Powdery Mildew, Can You Avoid It?
The summer time here in Central North Carolina is an excellent time to grow and consume a variety of fresh local vegetables. Whether you grow them yourself or purchase them the freshness and taste is really hard to beat. Unfortunately for many gardeners this they will have many of their beloved vegetables fall pray to a fungus, which leads to an all too familiar disease known as powdery mildew. Powdery mildew can be encountered on many species of plants from roses to broccoli. However, powdery mildew is most often a problem for the various species of cucurbits that are commonly grown in this area.
The plant family Cucurbitaceae includes squash, melons, cucumbers, pumpkins, and gourds all of which have high susceptibility to the fungus that causes powdery mildew. That coupled with our hot, humid, and sometimes down right damp growing conditions has created a “perfect storm” type scenario for powdery mildew infestations. This growing season has been no exception as I have seen a large number of cases here locally in recent weeks.
A fungus known as Erysiphe cichoracearum causes powdery mildew on cucurbits. The initial symptoms of powdery mildew are small gray spots on the leaves and stems that can sometimes be mistaken for soil. The spots soon spread to fill a much larger portion of the plant before eventually killing off entire leaves. Affected leaves will eventually turn yellow and fall off, reducing yield and potentially causing your developing fruit to get sunburn. The infection can spread, killing off whole plants or even entire gardens. Once the disease gets started, especially on multiple plants it can be extremely hard to control.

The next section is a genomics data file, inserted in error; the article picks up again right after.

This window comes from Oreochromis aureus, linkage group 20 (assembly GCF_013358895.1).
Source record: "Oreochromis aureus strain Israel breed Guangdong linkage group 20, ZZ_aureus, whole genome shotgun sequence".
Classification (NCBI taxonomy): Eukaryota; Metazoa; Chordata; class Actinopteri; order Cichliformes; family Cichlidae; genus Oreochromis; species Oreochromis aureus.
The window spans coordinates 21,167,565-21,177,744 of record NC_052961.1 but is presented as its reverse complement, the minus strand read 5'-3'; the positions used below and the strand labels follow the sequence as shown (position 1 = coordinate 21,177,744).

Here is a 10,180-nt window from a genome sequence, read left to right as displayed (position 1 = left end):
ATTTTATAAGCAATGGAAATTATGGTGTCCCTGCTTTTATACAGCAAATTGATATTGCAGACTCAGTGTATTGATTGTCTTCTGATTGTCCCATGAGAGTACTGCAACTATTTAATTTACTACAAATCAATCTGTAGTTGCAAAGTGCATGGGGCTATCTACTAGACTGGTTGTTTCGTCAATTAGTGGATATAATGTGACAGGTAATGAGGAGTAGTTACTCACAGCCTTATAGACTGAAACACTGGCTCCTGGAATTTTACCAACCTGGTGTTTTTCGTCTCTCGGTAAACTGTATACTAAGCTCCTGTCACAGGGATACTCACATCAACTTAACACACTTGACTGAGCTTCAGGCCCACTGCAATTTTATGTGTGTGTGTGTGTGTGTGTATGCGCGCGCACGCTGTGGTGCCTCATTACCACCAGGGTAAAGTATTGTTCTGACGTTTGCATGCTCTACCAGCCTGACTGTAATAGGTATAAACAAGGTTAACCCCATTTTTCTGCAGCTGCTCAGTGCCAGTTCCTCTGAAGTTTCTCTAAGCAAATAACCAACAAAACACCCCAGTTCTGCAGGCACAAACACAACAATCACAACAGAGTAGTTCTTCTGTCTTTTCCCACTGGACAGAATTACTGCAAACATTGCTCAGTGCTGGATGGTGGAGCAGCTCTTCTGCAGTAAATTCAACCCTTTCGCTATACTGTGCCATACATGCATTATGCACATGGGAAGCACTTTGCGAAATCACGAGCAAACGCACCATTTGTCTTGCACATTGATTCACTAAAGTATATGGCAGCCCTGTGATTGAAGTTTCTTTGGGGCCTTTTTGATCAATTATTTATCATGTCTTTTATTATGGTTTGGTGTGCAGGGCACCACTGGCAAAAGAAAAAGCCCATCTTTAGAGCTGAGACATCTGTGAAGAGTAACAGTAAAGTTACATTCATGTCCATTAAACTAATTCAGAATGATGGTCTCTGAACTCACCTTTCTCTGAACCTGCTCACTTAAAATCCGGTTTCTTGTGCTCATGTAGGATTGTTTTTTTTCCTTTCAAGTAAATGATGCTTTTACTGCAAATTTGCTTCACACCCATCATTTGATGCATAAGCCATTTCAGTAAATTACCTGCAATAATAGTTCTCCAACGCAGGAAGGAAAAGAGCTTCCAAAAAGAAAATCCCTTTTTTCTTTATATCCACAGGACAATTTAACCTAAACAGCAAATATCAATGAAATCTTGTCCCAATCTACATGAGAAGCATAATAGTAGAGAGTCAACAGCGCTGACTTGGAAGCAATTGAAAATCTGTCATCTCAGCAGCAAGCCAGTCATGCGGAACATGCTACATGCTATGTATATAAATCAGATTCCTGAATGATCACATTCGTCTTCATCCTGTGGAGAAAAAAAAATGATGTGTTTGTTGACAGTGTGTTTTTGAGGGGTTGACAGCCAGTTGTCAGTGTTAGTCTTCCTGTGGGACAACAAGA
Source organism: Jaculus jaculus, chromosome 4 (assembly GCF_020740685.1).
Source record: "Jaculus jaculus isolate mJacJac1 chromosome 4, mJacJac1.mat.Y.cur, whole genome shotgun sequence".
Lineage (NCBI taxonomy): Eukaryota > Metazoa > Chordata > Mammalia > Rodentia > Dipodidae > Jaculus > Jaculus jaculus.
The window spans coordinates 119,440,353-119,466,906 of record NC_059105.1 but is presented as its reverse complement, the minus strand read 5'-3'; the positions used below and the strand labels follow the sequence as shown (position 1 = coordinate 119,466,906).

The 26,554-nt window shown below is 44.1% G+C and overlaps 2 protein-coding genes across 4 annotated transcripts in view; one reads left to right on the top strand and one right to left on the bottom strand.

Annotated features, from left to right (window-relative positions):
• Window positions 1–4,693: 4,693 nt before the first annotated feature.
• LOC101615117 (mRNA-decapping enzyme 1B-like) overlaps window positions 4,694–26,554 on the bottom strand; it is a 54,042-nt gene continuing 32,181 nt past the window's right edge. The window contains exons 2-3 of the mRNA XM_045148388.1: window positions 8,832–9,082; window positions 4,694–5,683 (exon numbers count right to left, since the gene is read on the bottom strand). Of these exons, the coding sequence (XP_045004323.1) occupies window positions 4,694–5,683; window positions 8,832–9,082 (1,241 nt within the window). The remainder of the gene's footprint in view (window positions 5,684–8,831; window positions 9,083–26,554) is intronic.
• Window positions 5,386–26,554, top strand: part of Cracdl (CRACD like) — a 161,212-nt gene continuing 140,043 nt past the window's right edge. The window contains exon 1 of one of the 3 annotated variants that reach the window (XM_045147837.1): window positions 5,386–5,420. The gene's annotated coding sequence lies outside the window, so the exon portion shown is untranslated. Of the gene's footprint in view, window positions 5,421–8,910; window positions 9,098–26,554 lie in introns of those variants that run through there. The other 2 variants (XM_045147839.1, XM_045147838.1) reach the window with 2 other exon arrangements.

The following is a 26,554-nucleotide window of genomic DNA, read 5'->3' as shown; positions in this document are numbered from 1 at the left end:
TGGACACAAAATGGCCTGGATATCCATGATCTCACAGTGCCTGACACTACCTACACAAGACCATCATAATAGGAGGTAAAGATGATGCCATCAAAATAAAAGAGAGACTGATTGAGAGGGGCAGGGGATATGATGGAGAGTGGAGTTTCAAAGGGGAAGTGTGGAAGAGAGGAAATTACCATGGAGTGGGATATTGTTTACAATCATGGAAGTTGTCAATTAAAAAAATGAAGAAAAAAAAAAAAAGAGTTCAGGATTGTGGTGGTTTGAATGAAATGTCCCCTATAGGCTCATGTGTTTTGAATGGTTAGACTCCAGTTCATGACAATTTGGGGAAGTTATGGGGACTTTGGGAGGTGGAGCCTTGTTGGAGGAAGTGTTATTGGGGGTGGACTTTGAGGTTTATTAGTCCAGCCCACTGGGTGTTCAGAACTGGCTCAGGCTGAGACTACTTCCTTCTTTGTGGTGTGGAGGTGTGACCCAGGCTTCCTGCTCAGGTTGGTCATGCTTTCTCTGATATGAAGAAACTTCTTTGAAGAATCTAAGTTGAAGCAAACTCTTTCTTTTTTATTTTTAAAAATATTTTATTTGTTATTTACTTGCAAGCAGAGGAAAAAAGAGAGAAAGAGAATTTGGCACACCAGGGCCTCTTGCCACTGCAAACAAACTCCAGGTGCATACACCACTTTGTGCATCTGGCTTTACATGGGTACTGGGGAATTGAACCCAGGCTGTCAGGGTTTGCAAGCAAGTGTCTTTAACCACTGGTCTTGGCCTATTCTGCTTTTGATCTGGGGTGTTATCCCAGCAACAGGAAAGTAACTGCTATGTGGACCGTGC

Unfortunately for the unlucky gardener how finds powdery mildew in their garden there isn’t much that can be done. Fungicides can be applied, but generally they will only slow the spread of powdery mildew. Prevention is the key to avoiding powdery mildew outbreaks in your garden. The best thing you can do to prevent powdery mildew is to select resistant varieties when planting cucurbits. There are also other cultural practices one can follow that will help prevent powdery mildew such as proper spacing of plants, planting in direct sunlight, avoiding wetting the leaves, and by removing any dead leaves from around the plant. It is also a good idea to disinfect any tools between using them on different cucurbit species.
By using the right preventative tactics and by following the proper cultural practices in your garden powdery mildew can often times be avoided. It is also very important pay close attention to your garden and monitor for any signs of powdery mildew. If you see any leaves showing signs of powdery mildew remove of them immediately and dispose of them in a manner that will keep them from spreading to other susceptible species. Despite the susceptibility to this troublesome disease in many plants it is still entirely possible to grow fresh and healthy vegetables for you and your family, even cucurbits.
For more information on powdery mildew and how to prevent it, contact North Carolina Cooperative Extension, Lee County Center (919-775-5624).
Alec Check is doing a Horticulture Internship with North Carolina Cooperative Extension in Lee County this summer.